Marginal Plants For The Garden Pond – The Iris

| February 3, 2012 | 0 Comments

This plant deserves a full article all of its own. The Iris. There are 3 species of Iris which can be considered to be true aquatic plants for growing all year round in the shallows of a pond and I consider it to be unthinkable to have a collection of Marginals without having at least one of these beautiful plants growing in your pond.

The most important species for the ordinary garden pond is Iris Ieavigata (Japnese Water Iris). The three petalled blooms are somwhere in the region of about 5 inches across and they are borne on 2 ft. high stems. The first flowers normally open in June and are clear blue with a yellow line down the centre of each petal. A second flush of blooms may appear in September depending on the climate that you are living in.

There are a number of varieties, you can choose from ‘Snowdrift’ (white with 6 petals), ‘Dorothy’ (blue with a white line down the centre of each petal), ‘Variegata’ (blue, leaves variegated yellow and green) and the hybrid I. ‘Rose Queen’ (rose-pink). The planting depth for I. laevigata and its varieties is 0 – 3 inches. I.pseudacorus (Yellow Flag or Yellow Water Iris) is more vigorous and taller than I. Iaevigata. The foliage is 3 – 4ft. lond and the yellow flowers are on stems that can reach as high as 3 ft.

The species is too course for ordinary garden ponds but the variety ‘Variegata’ (2 – 2.5 ft. high) with its more restrained growth habit and cream leaves edged with green makes an uotstanding choice. Other varieties include ‘Sulphur Queen’ and ‘Bastardii’. The planting depth for I. pseudacorus and its varieties is 2 – 4 inches.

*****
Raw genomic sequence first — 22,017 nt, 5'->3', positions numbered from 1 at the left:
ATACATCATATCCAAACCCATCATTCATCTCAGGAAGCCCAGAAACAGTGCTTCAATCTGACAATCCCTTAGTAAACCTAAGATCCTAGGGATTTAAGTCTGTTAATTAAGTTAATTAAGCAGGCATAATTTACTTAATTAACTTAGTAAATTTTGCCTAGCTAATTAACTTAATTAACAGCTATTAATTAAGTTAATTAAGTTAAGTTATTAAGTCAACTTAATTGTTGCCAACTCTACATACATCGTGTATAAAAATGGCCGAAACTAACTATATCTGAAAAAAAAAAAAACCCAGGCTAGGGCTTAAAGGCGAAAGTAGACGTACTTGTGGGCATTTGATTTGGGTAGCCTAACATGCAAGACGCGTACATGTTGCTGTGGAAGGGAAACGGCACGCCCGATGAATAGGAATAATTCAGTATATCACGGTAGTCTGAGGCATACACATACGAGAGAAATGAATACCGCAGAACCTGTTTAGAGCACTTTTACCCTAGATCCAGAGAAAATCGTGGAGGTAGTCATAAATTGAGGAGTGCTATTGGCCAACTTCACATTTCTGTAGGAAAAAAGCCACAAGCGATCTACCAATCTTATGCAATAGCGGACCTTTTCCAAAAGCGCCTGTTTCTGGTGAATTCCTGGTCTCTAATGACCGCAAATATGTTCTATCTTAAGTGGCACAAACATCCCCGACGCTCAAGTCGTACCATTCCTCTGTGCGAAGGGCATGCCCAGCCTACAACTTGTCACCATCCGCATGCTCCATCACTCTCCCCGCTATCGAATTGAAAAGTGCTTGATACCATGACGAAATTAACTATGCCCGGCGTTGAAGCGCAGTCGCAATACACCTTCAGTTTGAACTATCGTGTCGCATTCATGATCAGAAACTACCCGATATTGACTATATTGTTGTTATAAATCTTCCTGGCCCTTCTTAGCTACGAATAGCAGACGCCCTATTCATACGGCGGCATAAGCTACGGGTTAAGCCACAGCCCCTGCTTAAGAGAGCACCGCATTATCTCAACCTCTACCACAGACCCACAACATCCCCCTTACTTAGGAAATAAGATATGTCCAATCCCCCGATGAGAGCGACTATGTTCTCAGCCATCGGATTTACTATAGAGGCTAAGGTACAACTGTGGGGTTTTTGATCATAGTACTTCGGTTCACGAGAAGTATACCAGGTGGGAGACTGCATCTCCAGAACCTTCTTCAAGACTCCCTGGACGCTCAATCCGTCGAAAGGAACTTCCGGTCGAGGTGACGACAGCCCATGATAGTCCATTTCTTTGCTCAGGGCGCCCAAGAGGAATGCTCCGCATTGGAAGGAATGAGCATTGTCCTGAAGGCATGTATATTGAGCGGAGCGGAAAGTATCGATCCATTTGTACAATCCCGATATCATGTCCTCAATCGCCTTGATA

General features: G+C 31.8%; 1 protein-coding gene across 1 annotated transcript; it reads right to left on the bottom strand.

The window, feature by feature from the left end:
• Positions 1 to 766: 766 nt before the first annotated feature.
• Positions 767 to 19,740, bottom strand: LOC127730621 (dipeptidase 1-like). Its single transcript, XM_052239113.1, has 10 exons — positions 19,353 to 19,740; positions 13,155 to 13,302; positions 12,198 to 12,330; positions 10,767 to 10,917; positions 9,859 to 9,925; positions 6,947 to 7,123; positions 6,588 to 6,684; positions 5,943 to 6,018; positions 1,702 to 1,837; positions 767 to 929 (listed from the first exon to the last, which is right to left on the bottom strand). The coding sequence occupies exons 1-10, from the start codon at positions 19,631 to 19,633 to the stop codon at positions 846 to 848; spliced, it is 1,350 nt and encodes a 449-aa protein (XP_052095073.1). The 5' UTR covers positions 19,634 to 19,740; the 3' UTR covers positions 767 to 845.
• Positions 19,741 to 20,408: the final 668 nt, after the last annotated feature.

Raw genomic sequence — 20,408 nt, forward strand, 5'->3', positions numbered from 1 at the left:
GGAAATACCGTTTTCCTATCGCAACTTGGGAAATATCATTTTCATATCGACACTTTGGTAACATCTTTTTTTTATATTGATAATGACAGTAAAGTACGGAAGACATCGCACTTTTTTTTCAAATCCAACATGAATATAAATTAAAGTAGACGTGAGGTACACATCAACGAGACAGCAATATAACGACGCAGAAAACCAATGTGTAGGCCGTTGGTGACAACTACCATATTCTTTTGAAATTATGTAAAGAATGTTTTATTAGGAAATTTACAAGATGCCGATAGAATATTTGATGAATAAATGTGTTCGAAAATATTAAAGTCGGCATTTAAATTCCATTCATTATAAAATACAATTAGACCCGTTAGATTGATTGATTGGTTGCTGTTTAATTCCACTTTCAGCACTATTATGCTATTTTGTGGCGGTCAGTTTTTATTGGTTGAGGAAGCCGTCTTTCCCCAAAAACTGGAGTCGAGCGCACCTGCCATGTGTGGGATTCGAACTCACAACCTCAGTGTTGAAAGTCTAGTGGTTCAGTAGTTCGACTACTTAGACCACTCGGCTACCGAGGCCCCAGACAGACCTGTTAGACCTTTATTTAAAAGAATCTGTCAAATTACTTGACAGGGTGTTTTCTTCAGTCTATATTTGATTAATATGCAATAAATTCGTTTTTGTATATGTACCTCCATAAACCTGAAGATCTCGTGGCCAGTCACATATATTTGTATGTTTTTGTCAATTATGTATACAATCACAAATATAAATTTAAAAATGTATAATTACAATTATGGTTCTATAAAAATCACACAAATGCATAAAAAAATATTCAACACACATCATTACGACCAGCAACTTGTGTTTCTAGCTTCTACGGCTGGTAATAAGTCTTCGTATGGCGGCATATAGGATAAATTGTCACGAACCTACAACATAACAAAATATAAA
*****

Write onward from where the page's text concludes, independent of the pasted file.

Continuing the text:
The third aquatic species is I. versicolor (American Blue Flag). This is a restrained plant for the smaller pond. Its leaves are 2 ft. long and the flower stalks are 1.5 – 2 ft. in hight. The violet blue flowers begin to appear in June or July and they have narrow petals blotched with gold at the base. The popular variety is ‘Kermesina’ with claret red flowers flecked with white. The planting depth for I. versicolor and its varieties is 2 – 4 inches. Propagation: To propagate these plants all you need to do is divide the clumps as soon as the flowering has finished.

That just about covers all that I want to say about this beautiful plant. I do hope that I have not gone on too long about the Iris but I do feel strongly about this plant. From a personal point of view, if you haven’t got an Iris or two growing in your pond then you really do will need to add them. You certainly won’t regret it. The vibrant colours and sizes of these plants will amaze you as well as any visitors that you may have. I could have made this article a lot longer but I don’t want the readers to get bored. Please, give the Iris a chance. By

 

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Category: Further Reading

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